On Oppression

I wanted to add to my previous post about the power of oppression, to in some way provide a notion not only of what I resent seeing in the world, but what I wish to see. Speaking in the positive, of what could be instead of what shouldn’t be, is very important.

First, I’d like you to consider two situations. First, a national civil rights conference, filled with people who are deeply concerned about issues of discrimination. These are people who feel an obligation to make a change in a world they see as corrupted. The other is a college suite, filled with people of differing backgrounds, races, and sexualities, who persistently joke at one another’s expense, calling each other by names like “Dirty Mexican” or “Slut” or “Bitch.” If I asked you which of these is superior, which we aught to aspire to, the answer would probably seem obvious. I’ve been to both places, though, and I can tell you that you are wrong.

I visited the conference with a group I formed with several friends in high-school, moved by a book called “Free the Children” to try to aid the fight against child labor. We were lucky to be allowed to visit the conference as presenters, and looked forward tot he chance to learn from people who had more experience and more passion then us. However, what we found was completely different then what we had expected. The conference held none of the practical, problem solving approach of our meetings. Instead, the majority of the attendees were members of our society’s minorities, who felt that they were oppressed by an ongoing, systematic form of oppression. White people were specifically targeted, referred to as dogs, and any planning that went on sounded more like a war then a reconstruction. The goal was to tear down the system, not to fix it, and I saw no place being made for me in the new system. How was I expected to feel compassion, or a desire to help, with people who wanted me out of the picture? Quite possibly the most offensive remarks I heard came from a woman of my own race, a woman who seemed to carry the guilt of thousands of slave owners she was possible not even related to. I admit that what hurt the most was that she seemed like a traitor to my race. Was that, a pathetic form begging for forgiveness for crimes she had not perpetrated, what would be demanded of me as well if I were to belong? We left largely discouraged, at least towards the organization if not the cause altogether.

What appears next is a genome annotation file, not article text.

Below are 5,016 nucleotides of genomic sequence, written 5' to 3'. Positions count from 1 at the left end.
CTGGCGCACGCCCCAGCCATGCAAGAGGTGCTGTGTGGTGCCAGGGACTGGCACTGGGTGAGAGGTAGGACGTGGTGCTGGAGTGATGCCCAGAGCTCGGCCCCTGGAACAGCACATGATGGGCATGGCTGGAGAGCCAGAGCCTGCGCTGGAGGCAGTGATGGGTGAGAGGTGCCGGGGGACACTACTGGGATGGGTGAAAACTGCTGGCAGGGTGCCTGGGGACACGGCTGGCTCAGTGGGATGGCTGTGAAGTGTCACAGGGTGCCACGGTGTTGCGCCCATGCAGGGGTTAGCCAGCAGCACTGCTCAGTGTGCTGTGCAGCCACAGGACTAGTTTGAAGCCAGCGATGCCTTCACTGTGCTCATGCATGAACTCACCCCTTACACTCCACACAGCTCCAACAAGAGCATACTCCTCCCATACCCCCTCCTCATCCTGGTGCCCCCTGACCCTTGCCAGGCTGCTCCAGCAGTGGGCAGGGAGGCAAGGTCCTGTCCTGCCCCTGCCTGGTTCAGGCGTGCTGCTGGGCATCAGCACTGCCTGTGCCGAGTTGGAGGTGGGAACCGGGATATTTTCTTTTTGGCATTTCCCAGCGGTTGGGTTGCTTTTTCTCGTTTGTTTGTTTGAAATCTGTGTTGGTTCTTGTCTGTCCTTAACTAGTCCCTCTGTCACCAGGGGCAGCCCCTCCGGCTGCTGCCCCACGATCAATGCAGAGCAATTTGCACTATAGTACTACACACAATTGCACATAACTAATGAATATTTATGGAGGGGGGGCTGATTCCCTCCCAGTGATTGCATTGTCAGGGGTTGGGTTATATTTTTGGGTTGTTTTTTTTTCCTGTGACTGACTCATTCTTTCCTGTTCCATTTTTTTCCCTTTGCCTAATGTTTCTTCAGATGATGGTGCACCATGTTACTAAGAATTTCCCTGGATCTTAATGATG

Still, I can imagine some of you saying this seems better then the derisive college suite I described. As I said, though, I was there too. I spent many weekends there visiting Moi last year. I was not exaggerating the political incorrectness of the atmosphere. However, you may note that I never mentioned pain, or anger, or hurt. These things were absent. Contrary to all common sense, the suite felt much like a family, and everyone felt secure.

Is it really so counter intuitive, though?

The distinction here was the way that these terms were used. Today, debate rages around the use of the infamous N-word among African-Americans. In many ways Moi’s suite was the same way. Yes, nearly every stereotype available was used to joke about someone else. Nothing was ever said in meanness though, or to deny anyone their freedom. Quite the opposite, everyone was universally accepted, no one was thought strange. Something even more important happened, though. The same way that people can, among their friends, come to be proud of usual qualities (a proficiency with video games, a knack for puns, whatever it may be), so too did everyone come to take a certain pride in their qualities, even if only as a sort of simplified, stereotypical, hilarious image of themselves. This image was never confused for the real identity, neither among the suite mates or the actual person. Rather, these images were kept around as a cast of characters for our personal comedies.

The most amazing this about this was not the connections we formed among ourselves, or the fun we had with these ridiculous stereotypical parodies, but the way that they were able to rob these otherwise noxious names of their power. It would have been difficult for anyone to really insult someone else. If someone had yelled in anger, “You dirty Mexican!” the target of the remark would have found it nearly as hilarious as ever. “You’re damn straight! Now where’s my money? I don’t clean your house for nothing!”

For many, this sort of situation seems ridiculous. However, I’d like to echo the sentiments of countless comedians through time; the best way to steal the power from something is to laugh at it. It’s when people forget to laugh, when people take everything too seriously, that society’s fragile balance collapses. I would wish on everyone the freedom of being that I saw among that group of friends.


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